You can't sit for long at Union Square without someone wanting to talk with you.  Not so Washington Square Park.  Each place has its own personality and demands somehow.

There were the subway rides, too, with the mix of tourists from Europe, young actors talking craft and strategy, young women reading serious books, a probably homeless guy muttering about how we were all going to hell for sinning and laughing at the same time as muttering our damnation, an older black woman in an emerald green skirt suit who thanked someone very imperiously for letting her sit, people of every color, age and reading material ranging from crap to literature and in multiple languages, and now too the Kindle, the great destroyer of all beauty, flattening out the reading experience to a screen.  I know it's more convenient but I don't like it.  I love paper that is vulnerable, can rip and tear and smell like a book, that can be bound, fall apart, be loved and cherished, held and touched.  To me reading is a visceral experience.  I can't help it.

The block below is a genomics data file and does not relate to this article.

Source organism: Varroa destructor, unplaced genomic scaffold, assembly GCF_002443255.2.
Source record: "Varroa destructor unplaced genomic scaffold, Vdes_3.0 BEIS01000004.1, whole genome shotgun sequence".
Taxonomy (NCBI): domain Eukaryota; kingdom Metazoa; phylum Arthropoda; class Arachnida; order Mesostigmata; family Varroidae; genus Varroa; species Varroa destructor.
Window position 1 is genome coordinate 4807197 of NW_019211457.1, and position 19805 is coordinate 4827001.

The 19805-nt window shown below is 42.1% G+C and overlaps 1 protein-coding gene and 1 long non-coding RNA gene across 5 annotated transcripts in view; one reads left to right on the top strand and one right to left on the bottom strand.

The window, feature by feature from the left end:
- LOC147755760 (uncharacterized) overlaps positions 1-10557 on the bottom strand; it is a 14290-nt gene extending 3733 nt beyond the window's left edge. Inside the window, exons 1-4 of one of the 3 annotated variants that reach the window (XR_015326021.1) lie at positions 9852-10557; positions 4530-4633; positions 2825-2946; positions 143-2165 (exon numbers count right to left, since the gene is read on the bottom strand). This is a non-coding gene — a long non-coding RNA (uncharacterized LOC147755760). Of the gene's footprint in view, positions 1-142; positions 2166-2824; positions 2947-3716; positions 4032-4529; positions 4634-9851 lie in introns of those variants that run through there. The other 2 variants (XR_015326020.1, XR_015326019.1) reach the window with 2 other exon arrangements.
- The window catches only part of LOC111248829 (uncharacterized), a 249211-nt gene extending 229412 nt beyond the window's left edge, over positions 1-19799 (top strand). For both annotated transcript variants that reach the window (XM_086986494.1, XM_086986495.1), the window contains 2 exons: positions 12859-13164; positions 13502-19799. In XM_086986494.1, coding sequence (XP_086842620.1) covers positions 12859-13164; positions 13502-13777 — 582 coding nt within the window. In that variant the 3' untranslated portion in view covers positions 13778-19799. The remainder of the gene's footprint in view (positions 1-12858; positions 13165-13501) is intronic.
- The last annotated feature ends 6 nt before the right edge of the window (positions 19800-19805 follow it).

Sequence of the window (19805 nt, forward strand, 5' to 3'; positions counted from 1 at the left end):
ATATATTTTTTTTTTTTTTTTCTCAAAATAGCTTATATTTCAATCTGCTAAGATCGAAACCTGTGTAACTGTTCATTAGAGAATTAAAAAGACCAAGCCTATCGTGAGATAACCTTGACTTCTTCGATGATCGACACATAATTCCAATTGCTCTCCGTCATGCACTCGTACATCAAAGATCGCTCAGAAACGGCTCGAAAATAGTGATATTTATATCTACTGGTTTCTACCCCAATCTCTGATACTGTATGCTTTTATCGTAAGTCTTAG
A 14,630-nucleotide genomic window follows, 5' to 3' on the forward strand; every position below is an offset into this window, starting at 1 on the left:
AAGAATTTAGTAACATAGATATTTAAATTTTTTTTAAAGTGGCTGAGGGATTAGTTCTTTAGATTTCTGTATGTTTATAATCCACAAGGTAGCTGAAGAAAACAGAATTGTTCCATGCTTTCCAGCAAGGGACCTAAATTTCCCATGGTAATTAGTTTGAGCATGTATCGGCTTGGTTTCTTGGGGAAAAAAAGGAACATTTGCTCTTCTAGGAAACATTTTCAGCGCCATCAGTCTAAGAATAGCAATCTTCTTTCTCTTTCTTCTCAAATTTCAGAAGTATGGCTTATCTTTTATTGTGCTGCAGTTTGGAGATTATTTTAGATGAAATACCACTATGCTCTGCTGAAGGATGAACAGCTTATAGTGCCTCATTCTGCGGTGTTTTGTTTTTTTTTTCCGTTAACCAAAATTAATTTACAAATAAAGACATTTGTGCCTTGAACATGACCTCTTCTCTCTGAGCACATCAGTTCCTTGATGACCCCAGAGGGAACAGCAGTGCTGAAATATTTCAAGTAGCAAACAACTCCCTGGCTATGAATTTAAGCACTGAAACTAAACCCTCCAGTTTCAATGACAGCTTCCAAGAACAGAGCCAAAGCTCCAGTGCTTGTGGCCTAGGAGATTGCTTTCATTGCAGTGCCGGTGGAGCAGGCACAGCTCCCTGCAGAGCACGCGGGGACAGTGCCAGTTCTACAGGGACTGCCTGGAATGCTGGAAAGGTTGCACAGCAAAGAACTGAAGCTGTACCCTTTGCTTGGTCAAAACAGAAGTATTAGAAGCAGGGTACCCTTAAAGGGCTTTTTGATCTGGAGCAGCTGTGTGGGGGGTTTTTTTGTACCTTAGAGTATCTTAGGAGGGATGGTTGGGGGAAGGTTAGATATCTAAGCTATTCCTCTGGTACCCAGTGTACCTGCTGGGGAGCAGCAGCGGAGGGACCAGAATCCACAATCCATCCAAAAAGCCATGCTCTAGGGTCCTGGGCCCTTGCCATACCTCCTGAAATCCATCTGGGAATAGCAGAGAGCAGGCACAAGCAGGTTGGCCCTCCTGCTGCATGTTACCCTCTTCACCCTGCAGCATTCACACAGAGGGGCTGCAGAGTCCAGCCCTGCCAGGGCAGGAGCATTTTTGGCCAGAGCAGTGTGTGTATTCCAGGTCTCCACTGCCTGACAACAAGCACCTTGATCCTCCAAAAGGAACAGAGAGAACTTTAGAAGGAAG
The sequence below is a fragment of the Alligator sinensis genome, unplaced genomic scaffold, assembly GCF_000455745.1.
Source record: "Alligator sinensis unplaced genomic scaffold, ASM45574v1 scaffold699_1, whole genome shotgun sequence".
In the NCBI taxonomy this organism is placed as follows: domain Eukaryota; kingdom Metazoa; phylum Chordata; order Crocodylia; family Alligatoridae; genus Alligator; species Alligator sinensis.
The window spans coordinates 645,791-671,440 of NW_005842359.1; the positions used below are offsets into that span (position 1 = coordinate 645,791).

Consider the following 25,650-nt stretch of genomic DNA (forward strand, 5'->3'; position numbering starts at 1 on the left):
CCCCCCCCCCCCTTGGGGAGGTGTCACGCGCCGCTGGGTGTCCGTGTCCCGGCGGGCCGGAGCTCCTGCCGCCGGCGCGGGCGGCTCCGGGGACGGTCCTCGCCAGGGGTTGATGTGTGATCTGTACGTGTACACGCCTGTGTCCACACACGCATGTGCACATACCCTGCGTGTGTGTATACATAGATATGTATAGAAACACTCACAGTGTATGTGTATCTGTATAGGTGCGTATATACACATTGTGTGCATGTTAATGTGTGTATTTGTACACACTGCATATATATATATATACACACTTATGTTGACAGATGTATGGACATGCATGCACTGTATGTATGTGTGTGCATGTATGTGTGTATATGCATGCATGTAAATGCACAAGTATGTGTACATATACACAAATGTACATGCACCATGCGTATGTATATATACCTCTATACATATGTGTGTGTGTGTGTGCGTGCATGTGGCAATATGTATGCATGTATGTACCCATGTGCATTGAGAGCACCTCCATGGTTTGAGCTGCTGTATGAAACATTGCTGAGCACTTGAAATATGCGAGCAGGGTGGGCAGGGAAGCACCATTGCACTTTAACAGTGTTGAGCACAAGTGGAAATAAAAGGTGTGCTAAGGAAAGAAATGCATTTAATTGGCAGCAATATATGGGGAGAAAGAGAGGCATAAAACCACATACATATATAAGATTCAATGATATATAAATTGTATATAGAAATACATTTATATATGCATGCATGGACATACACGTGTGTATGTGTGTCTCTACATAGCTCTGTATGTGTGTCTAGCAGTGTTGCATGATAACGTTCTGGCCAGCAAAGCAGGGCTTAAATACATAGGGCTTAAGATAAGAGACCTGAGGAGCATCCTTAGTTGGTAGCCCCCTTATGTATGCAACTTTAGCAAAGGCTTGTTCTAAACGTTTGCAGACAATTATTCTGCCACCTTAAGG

And of course here I am writing a blog, right?  And you are reading this off a screen so WTF am I saying?  Well, if it helps, know that I hope to somehow bring this writing into book form.  I'd prefer it to be a paper book, but at the same time this blog, this strange oddity, is the most consistent thing in my life right now.  I don't know a damn thing about my future, but I do know I am writing here every day.  So there you go, a massive contradiction.  If you plan to continue to read this blog, plan on such things.  This is a human story, not a tidy present wrapped in a bow.  I've yet to meet one person on planet earth not embodying massive contradictions.  I used to think I could avoid them - we have a word for that: pride verging on hubris.  It has taken me all these years to join the human race.  I don't think I have to go into all the reasons for that, by now it must be obvious...

Tomorrow I have another day of seeing old and new friends, and also my (ex)stepfather David (the writer).  I am quite tired so will end here though there is always more to say...

Don't you love my idea of 'short'?

Monday, June 27, 2011

on the bus....from Portland to NYC...and arriving, hooray!

So I'm traveling now from Maine to NYC via the bus.  Watching the lovely greens and blues of Maine gradually give way to the somehow different blues and greens of Massachusetts.  This will then lead to another bus in Boston.